Turn the power back off after conducting this test, connect the wires to the terminals from which you removed them, and replace the cover plate before turning the power back on.


If your home has a basic heating system with a blower, the thermostat may have only two wires: a red power wire and another wire — usually white — connected to the thermostat's W terminal. In this case, conduct the test by twisting the red and white wires together, and if the thermostat has power, the blower should start when you turn the home's circuit breaker back on.

How to Test a Thermostat Using a Multimeter

If you happen to have a multimeter, you can test the thermostat without turning off the power or disconnecting any wires.


1. Remove the Thermostat Cover

Pull the cover off the thermostat and, if necessary, unscrew and remove the sensor plate to provide access to the wires.

2. Set the Meter

Turn the meter dial to measure in the range of 100 volts AC (usually denoted by "VAC" or "V" with a squiggly line over it).


3. Take a Reading

Touch one of the meter probes to the R terminal (to which the red wire is attached). Touch the other probe to any other terminal that has a wire attached (for example, the G, W, or Y terminal). Note the reading. If the thermostat has power, it should be between 22 and 26 volts. If the reading is zero, the thermostat isn't getting power.


Troubleshooting Thermostats With No Power

If your thermostat isn't properly controlling your heating/cooling system, there are a few simple procedures you can do on your own before calling an HVAC professional.

  • Replace the thermostat batteries.‌ A thermostat with dead batteries won't work. Replace the old batteries with identical new ones.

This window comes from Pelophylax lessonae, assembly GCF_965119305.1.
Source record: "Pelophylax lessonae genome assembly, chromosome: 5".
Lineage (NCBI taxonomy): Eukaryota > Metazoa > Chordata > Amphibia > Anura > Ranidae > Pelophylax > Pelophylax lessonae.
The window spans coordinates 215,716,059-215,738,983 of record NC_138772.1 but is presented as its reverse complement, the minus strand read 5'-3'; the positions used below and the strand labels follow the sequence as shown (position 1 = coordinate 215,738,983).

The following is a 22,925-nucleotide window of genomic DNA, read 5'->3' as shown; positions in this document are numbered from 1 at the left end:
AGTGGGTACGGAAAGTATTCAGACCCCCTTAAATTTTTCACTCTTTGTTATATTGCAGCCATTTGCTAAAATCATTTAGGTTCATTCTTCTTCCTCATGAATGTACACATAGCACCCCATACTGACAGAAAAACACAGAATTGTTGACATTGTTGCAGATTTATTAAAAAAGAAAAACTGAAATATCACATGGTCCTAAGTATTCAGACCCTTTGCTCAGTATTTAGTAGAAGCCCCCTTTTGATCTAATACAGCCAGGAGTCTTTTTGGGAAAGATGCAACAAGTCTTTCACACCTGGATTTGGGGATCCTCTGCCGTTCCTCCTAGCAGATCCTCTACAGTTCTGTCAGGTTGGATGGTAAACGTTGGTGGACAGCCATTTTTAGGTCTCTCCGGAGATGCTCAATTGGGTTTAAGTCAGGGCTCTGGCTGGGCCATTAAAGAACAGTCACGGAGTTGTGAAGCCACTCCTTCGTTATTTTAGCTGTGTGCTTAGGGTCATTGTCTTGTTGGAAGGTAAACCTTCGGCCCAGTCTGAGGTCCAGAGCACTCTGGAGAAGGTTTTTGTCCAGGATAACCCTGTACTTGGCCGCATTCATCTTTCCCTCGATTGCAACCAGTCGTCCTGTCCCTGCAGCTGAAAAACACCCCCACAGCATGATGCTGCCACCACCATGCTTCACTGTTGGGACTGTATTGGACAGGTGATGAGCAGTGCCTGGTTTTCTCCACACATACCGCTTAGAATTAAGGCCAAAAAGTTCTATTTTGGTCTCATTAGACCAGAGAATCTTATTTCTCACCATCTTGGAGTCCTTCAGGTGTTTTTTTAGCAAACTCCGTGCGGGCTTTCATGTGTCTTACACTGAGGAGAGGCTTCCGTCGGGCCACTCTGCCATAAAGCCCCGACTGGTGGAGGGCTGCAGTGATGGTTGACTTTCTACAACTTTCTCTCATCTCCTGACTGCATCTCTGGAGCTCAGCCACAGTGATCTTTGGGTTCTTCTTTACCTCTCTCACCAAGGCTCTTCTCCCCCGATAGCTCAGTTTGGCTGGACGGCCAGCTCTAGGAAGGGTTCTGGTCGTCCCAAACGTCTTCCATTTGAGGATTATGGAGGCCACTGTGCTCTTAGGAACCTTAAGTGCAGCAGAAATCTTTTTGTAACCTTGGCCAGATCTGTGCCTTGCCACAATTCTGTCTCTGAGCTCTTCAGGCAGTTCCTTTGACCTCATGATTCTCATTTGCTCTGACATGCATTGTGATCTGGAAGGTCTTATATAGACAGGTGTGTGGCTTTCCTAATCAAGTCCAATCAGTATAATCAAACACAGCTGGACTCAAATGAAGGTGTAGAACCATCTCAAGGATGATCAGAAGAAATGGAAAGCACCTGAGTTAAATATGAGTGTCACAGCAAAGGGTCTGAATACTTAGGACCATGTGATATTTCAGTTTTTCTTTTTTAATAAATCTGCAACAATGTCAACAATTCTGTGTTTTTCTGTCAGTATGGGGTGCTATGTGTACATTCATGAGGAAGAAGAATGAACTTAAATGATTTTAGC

• Check your electrical panel for a tripped circuit breaker.‌ If you find one, reset it.
  • Look for partially open doors on your air handler, furnace, or air conditioning unit‌. Most units have a safety switch that disables the power supply when the door is open.
  • Clean or replace the air filters‌. Dust buildup might be severe enough to block airflow to the point that you can't tell if the blower has come on or not.
  • Note any error code displayed on the thermostat's LED screen and look it up in the owner's manual.‌ The manual will tell you whether (and how) you can fix the problem on your own or whether you need an HVAC technician.
  • Review programming instructions.‌ One of the most common problems with a new thermostat is that the thermostat settings aren't correct. This is particularly true if you have a new programmable thermostat or a Wi-Fi-enabled smart thermostat, such as a Nest thermostat or one of the many Honeywell products, which are all a little different from one another.


Ultimately, it may happen that your problems aren't being caused by the thermostat but by loss of power in the HVAC system. There could be a blown fuse in the control board, faulty wiring to the thermostat, or a bad transformer. If you have a heat pump that isn't providing warm or cold air, the cause could be a faulty condenser or loss of refrigerant. All of these are best handled by an HVAC technician.